I suffer similar confusions regularly!😂
I’m the same way, Debra! Especially with a degree in Biology, it’s so hard to ignore errors in botanical names. Don’t even get me started on people capitalizing the species name when writing Genus and species! 🤣 Drives me crazy!
Hi Leslie — Errors in nomenclature are more revealing about the writer than a problem for me. What does drive me crazy is when names get changed.
Very entertaining commentary. I needed this diversion tonight! Merry Christmas to all and to all a good night!
Hi Georgina — Same to you! Glad you enjoyed it.
Hello Debra…your correction was masterfully written…educated and kind.
Wishing you and yours a Very Merry Christmas and a Happy, Healthy New Year.
Thank you, Judith. That’s what I hoped for.
A correction that needed to be made. Very tastefully done (no pun intended)!
I enjoy all the posts you make. As a Master Gardener of Napa County I often refer the public to your Debra Lee Baldwin site, and to your publications. Always great and correct information. So helpful to have verbiage and photos of various succulents/families. As these remarkable plants become more popular, the public needs to know the varieties of plants in their possession so they can grow successfully.
Thank you for providing a wonderful site, and for sharing all of your knowledge.
And thank YOU, Linda, for a lovely comment!
Sorry to hear about your retirement, you contributed so much to our community.
Enjoy your retirement but keep us updated on your journey
Hi Celest — I’ve been “semi-retired” for years. What I do is basically a glorified hobby, which I enjoy very much and don’t intend to stop doing anytime soon!
I saw this show also and thought hmmmm?!
Thanks for a well said correction and great
Love your posts!
Thanks Linda! It’s funny, I was sitting there thinking “desert rose…?” It took me a few minutes to connect the dots. And another few minutes to take screen captures and scoot into my office to write the post. I really appreciate how you and others responded.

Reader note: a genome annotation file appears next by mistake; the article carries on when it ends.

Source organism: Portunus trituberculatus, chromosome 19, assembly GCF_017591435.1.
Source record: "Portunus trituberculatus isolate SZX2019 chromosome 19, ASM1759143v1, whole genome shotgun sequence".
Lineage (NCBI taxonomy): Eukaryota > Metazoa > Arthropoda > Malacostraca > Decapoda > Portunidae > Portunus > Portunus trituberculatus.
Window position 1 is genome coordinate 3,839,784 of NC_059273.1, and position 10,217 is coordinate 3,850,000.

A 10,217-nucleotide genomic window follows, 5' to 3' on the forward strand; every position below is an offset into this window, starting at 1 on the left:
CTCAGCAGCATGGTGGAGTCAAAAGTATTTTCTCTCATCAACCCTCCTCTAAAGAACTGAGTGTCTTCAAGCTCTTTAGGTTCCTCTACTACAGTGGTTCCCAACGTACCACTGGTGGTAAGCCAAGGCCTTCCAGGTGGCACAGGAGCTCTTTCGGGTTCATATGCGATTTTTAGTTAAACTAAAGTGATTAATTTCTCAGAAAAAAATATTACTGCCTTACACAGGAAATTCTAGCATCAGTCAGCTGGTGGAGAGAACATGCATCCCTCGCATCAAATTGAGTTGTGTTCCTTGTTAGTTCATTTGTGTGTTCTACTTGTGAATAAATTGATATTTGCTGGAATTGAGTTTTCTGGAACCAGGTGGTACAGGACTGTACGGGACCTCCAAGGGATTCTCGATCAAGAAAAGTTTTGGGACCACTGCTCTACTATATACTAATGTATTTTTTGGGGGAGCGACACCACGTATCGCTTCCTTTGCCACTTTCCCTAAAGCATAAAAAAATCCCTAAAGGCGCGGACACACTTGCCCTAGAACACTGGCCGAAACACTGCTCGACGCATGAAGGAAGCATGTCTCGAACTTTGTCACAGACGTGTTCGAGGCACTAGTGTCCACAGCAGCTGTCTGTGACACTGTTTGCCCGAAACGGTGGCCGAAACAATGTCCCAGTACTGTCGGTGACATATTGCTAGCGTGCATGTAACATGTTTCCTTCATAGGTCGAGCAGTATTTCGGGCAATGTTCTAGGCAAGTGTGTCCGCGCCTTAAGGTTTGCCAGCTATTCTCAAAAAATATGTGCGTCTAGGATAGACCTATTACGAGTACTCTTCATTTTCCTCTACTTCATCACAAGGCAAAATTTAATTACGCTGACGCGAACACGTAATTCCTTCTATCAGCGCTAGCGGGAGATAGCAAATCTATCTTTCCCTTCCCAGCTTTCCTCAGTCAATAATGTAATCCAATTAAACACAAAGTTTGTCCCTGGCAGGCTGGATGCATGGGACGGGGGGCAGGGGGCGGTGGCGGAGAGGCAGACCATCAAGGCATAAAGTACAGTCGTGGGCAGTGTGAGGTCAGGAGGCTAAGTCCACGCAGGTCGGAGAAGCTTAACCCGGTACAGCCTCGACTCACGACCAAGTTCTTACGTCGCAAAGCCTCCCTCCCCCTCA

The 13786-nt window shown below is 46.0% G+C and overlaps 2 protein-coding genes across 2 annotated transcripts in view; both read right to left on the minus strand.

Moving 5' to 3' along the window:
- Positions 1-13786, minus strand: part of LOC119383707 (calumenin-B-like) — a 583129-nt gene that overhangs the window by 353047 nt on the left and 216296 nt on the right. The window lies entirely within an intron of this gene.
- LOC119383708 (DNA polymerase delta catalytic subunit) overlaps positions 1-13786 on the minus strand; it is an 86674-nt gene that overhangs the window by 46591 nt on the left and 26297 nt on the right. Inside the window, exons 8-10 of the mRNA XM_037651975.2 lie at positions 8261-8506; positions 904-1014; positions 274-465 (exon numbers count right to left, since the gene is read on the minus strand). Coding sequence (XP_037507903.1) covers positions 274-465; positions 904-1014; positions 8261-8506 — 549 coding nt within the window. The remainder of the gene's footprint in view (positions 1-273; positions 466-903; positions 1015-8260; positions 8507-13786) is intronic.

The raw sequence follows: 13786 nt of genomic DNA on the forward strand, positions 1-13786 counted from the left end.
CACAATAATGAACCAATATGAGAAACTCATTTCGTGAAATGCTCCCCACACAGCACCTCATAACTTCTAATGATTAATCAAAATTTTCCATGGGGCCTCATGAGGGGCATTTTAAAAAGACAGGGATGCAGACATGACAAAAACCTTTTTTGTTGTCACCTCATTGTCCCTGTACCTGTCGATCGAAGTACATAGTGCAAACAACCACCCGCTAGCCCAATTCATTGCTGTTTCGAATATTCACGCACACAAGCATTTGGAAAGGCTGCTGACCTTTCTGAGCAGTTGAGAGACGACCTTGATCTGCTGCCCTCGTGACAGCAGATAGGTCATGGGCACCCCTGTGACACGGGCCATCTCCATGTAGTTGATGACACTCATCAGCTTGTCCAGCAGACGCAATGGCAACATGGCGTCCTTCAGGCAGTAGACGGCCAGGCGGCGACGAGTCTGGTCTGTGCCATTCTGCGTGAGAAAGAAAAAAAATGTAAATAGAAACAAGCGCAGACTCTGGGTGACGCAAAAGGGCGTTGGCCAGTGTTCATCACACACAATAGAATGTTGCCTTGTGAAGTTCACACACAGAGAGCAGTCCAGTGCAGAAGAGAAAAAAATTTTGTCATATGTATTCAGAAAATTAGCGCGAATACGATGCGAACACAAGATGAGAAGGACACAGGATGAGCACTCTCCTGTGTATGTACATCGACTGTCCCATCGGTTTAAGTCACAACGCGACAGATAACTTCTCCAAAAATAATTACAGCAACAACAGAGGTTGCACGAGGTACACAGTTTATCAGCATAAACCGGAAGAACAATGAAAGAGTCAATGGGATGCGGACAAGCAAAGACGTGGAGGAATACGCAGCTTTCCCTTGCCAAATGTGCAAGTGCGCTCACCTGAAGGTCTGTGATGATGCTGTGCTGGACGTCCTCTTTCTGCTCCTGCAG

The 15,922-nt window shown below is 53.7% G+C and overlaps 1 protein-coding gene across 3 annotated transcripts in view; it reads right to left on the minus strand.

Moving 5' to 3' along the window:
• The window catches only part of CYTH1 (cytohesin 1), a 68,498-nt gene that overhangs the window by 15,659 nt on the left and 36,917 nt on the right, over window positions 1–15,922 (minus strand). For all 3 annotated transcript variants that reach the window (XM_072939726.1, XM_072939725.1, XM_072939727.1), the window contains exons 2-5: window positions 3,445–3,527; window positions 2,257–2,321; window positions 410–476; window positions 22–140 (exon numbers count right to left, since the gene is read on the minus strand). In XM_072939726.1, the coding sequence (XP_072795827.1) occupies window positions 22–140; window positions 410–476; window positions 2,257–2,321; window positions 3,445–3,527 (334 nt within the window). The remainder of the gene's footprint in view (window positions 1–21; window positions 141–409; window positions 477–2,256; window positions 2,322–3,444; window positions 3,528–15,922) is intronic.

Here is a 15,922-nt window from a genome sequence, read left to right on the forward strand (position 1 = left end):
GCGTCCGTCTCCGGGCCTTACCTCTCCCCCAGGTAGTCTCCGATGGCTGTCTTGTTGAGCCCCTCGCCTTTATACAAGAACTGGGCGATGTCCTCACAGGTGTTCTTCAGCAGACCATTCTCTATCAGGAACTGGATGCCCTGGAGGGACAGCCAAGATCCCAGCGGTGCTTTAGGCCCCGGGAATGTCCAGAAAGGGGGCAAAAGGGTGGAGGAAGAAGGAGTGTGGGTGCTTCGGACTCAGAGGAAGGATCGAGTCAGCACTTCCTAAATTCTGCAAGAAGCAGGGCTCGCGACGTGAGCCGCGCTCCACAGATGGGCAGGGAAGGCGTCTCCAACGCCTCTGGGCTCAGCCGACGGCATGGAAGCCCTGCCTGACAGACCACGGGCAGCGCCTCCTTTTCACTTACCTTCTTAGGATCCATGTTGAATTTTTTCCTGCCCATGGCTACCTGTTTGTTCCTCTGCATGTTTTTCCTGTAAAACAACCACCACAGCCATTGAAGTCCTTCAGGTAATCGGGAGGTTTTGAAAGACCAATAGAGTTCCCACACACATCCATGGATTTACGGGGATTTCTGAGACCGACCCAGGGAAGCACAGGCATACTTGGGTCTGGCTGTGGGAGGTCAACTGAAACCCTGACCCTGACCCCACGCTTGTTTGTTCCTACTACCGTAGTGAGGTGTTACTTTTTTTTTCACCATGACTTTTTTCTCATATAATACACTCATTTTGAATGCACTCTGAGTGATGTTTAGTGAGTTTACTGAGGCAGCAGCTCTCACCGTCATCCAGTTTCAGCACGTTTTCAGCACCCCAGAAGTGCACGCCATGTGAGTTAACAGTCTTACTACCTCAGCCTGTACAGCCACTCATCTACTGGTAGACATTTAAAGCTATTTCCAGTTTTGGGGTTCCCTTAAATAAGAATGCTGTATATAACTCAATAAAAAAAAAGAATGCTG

Your comments were wonderful: full of factual information, humility and a good sense of humor.
Hope you enjoy your semiretirement but I don’t know what I would do without your website. I
Thanks, BJ. No worries, I’m not doing anything differently in the foreseeable future, just less of it. My website’s not going anywhere. Glad you find it useful!
Your comments were wonderful: full of factual information, humility and a good sense of humor.
Hope you enjoy your semiretirement but I don’t know what I would do without your website.
I think you did well in correcting the mistake. I didn’t see the show (my wife probably did 😀) I too watch the Food Network and love to cook. I also have several Adeniums, and would certainly have caught the error, well done.
Thanks for the validation, Dick!
You are an expert without arrogance; a linguist without pomposity; and always a joy to read (and see)!
Thank YOU for the correction!
Matt, you sweet thing. You’re forever saying things that I’d be honored to have as an epitaph, LOL.
I think your feedback was spot on and well done and respectful. And I love your site! I still remember how quickly you responded when I wrote to ask for first aid for a succulent blown over by the wind with damage to the center. I have continued to collect succulents and even tried my hand at propagating them. I had so much joy gifting them to friends. PLEASE continue to share your knowledge and joy about these wonders, I am slowly re-landscaping my home with succulents and the information and photos have been invaluable.
Happy Holidays!! Getting ready to order a zygote cactus from my local nursery after I research it on your site!